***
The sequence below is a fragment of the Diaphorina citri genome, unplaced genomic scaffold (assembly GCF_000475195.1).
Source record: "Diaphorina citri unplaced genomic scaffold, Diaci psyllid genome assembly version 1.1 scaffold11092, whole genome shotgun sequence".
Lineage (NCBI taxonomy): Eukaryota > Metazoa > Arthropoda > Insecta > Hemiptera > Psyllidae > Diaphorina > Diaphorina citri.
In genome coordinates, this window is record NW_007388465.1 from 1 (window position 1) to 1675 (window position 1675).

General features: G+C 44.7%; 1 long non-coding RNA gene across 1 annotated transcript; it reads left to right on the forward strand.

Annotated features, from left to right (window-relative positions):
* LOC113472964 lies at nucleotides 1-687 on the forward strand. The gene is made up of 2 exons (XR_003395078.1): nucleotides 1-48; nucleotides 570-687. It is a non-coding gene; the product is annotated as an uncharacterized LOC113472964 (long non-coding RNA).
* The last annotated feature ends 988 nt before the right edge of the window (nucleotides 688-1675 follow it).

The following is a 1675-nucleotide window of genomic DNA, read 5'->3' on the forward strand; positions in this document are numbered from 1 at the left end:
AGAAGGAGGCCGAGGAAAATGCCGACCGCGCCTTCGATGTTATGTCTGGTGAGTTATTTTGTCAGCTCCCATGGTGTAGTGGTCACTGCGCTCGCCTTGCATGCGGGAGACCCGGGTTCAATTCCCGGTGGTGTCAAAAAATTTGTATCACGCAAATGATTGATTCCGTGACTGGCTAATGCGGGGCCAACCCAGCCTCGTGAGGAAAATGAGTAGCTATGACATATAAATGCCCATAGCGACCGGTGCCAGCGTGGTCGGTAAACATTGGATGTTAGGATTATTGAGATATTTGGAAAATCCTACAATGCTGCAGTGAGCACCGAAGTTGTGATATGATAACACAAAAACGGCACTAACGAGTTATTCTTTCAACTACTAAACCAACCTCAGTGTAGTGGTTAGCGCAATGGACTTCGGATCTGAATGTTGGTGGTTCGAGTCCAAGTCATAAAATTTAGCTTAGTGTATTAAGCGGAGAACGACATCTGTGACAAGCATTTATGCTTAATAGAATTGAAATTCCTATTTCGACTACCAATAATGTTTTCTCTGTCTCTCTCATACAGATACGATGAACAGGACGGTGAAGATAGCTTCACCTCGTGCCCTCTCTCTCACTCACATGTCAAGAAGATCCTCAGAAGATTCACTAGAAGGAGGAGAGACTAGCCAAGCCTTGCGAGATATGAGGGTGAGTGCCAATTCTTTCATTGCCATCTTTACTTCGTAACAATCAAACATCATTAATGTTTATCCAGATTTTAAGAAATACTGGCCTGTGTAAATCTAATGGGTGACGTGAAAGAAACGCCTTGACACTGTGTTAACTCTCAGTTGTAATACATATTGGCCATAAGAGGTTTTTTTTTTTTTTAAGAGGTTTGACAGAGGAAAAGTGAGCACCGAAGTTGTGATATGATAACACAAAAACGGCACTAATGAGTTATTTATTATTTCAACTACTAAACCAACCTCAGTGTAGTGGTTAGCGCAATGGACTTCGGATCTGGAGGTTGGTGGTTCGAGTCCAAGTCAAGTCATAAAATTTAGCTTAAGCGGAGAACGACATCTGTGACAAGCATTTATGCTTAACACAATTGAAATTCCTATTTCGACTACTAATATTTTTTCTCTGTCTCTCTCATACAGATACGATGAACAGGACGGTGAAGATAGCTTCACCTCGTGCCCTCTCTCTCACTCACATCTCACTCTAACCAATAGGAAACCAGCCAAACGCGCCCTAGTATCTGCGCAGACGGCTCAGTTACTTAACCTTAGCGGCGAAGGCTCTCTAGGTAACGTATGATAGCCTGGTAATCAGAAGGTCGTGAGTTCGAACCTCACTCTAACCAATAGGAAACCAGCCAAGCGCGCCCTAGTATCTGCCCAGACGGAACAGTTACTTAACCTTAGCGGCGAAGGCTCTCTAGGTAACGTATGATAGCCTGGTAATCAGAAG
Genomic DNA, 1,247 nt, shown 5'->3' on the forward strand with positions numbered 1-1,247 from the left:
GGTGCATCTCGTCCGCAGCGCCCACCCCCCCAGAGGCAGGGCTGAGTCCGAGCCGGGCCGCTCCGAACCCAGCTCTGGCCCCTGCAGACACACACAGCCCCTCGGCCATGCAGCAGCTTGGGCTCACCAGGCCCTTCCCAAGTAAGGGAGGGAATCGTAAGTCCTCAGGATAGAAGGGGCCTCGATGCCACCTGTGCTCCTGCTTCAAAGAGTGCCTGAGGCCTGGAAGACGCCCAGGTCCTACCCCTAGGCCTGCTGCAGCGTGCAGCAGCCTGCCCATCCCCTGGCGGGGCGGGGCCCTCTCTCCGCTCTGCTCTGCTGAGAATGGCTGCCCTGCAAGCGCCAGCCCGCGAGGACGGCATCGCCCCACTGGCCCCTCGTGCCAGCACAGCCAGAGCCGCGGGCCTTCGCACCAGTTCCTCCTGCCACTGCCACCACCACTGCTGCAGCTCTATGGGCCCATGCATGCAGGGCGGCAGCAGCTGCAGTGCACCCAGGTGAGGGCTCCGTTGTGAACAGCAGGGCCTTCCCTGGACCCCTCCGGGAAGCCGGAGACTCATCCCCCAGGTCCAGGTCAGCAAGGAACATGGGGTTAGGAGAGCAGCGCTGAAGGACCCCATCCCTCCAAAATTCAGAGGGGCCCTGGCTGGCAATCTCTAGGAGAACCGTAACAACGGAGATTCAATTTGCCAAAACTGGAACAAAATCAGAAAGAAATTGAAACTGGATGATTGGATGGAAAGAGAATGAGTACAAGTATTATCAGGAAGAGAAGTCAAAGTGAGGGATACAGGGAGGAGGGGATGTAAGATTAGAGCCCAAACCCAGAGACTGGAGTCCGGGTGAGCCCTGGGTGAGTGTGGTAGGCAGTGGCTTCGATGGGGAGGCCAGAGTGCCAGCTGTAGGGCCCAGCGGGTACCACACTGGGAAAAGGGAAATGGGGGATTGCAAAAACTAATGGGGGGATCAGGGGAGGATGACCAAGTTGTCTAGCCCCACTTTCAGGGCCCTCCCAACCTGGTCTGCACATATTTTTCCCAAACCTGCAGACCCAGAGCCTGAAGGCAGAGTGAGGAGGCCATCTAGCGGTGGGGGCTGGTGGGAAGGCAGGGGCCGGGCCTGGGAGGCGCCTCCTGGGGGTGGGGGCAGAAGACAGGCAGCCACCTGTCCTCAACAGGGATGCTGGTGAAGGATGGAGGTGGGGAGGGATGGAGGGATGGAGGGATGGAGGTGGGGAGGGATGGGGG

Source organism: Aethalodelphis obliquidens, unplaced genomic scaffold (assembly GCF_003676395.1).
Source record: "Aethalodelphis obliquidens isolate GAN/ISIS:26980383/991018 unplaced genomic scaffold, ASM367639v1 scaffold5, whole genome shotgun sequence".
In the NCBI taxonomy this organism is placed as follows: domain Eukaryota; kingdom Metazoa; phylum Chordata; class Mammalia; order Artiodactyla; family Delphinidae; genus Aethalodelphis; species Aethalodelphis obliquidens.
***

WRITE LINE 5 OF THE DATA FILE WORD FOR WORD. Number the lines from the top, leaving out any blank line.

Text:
General features: G+C 44.7%; 1 long non-coding RNA gene across 1 annotated transcript; it reads left to right on the forward strand.